The IIJA encourages – but does not require – states to develop five-year Human Capital Plans to outline the immediate and long-term workforce needs they plan to address using the transportation and public infrastructure investments. States may incorporate this planning into the statewide transportation plans already required by federal rules. State workforce development system leaders, including state workforce agencies and state workforce development boards, would make useful partners to state departments of transportation in developing these plans.
Opportunities for State Workforce Systems to Consider Include
- Investing funds from surface transportation programs in workforce development, as is newly allowed by the IIJA
- Aligning investments from surface transportation programs with existing workforce development policy and programs
- Developing a holistic strategy for which competitive or formula programs, if any, should make investments in workforce development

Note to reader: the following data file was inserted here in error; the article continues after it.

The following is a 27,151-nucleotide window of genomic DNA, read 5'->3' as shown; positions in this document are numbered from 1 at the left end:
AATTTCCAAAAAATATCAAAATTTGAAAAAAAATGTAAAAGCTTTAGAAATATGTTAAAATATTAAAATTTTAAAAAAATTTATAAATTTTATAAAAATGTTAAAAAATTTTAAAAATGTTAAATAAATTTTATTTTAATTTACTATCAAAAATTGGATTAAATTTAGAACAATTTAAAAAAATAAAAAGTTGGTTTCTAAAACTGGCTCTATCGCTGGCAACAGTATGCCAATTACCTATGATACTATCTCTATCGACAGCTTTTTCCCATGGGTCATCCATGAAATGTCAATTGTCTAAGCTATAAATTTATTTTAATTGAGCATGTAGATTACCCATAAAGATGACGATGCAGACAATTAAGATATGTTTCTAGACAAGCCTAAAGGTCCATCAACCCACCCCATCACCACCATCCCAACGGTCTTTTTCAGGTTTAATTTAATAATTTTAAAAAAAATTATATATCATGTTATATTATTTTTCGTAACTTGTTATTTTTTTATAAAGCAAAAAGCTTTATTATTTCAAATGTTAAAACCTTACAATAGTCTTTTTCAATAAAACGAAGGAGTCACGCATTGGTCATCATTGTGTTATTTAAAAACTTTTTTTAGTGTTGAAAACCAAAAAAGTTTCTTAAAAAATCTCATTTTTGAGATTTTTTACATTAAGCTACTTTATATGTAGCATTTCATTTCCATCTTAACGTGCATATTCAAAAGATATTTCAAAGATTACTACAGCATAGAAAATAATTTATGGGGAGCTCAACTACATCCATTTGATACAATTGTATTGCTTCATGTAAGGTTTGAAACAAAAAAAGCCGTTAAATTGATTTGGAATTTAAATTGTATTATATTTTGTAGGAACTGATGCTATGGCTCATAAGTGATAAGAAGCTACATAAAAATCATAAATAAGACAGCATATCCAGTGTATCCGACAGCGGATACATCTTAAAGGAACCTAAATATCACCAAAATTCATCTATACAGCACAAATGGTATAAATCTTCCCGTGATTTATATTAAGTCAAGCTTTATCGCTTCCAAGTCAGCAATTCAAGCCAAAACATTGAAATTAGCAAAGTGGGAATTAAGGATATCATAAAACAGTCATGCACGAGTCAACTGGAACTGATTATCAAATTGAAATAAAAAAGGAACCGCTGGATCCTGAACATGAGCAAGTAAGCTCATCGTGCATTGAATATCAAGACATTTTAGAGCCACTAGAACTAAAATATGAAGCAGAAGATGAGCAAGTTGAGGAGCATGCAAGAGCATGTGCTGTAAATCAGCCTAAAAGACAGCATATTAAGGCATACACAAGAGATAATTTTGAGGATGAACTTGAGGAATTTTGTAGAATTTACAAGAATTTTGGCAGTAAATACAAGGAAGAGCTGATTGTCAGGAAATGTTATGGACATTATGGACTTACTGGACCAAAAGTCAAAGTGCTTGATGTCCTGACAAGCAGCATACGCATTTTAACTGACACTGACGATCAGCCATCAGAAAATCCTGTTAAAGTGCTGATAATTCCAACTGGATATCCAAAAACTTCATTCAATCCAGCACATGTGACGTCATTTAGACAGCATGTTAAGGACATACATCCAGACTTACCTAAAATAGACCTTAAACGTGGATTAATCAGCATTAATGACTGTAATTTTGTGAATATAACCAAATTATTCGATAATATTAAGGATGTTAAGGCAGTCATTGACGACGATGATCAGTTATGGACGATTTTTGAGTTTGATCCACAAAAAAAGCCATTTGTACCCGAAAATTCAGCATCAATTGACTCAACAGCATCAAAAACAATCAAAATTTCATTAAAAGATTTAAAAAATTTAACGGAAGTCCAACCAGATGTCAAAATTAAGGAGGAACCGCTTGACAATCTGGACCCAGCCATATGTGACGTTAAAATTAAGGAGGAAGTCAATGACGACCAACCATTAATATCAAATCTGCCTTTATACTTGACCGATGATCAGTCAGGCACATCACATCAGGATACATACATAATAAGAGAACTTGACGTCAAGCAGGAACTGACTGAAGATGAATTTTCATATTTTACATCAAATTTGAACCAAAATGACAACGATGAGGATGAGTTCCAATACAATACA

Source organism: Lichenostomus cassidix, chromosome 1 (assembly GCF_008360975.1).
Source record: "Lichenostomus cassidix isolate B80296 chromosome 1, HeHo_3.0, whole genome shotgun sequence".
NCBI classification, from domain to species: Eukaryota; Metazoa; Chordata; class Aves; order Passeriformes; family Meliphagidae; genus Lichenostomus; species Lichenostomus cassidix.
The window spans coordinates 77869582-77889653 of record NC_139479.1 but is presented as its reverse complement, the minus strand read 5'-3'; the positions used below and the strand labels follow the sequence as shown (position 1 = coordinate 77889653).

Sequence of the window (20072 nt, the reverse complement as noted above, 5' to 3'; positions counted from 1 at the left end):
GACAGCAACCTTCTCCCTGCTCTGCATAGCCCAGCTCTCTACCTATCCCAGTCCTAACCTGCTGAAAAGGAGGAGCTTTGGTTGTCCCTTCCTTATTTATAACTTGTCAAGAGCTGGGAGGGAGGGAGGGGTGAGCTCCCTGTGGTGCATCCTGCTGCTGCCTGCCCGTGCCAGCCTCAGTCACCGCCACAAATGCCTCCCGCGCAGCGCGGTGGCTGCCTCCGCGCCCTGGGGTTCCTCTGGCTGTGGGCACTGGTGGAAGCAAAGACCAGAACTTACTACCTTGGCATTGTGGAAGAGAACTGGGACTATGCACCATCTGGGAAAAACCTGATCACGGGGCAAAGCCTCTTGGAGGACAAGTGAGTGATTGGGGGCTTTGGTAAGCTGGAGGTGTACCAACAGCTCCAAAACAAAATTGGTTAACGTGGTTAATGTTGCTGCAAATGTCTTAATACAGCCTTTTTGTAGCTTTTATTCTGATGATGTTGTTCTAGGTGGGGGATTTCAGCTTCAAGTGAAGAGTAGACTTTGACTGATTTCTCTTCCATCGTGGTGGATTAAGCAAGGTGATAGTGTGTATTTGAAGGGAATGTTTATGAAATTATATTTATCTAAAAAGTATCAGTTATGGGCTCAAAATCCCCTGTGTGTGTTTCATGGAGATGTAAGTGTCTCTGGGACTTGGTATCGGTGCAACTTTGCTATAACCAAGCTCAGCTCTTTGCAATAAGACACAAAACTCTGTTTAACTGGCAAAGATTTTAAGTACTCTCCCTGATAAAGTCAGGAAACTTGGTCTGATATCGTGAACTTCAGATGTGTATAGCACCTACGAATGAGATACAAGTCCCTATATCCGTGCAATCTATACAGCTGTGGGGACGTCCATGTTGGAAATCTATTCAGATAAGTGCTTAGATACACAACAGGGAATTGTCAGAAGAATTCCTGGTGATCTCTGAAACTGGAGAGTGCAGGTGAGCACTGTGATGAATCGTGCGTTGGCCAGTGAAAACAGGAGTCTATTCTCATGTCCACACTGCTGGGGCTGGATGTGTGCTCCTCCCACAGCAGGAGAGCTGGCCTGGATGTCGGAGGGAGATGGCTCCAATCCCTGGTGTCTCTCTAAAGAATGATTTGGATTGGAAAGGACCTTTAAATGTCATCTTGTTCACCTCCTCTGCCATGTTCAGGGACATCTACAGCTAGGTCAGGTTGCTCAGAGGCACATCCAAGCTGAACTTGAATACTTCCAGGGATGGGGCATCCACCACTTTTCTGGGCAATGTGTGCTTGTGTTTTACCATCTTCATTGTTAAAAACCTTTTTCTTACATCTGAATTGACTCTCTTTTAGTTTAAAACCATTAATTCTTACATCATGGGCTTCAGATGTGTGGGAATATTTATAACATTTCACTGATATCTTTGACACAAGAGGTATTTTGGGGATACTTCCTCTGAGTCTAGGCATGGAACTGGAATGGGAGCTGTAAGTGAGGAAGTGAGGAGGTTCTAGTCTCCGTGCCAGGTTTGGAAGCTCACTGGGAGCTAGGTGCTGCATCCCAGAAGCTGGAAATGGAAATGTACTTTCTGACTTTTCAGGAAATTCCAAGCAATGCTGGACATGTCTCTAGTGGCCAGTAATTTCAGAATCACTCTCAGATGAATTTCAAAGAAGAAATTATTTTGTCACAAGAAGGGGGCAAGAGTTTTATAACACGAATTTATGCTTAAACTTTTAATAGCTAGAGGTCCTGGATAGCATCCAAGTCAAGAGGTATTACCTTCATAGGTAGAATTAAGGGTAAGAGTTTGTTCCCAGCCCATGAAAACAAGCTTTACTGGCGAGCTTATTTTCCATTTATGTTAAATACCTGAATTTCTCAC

- Developing a Human Capital Plan in conjunction with the state Department of Transportation’s existing long-term plan
- NGA Memo – “What the Infrastructure Package Means For Workforce Development: Opportunities For Governors”
- NGA Infrastructure Workforce Resource Mapping Tool
- NGA IIJA Implementation Webpage
- U.S. Department of Transportation Fact Sheet on Highway Funding for Workforce Development
- U.S. Department of Labor Training and Employment Notice 08-22 – “Building Pathways to Infrastructure Careers: Framework for Preparing an Infrastructure Workforce”
Growing the Semiconductor Manufacturing Workforce Through the CHIPS and Science Act of 2022
The CHIPS and Science Act of 2022 (CHIPS) will invest approximately $280 billion to increase semiconductor production in the United States. The most pertinent programs and provisions for workforce development policymakers are contained in the Creating Helpful Incentives to Produce Semiconductors for America Fund, or the “CHIPS for America Fund.” The CHIPS for America Fund includes $39 billion in incentives for employers to increase semiconductor production and $11 billion for research and development. Both of these items will fund efforts that will, in part, spawn new apprenticeships and workforce development programs to help meet demand for semiconductor production.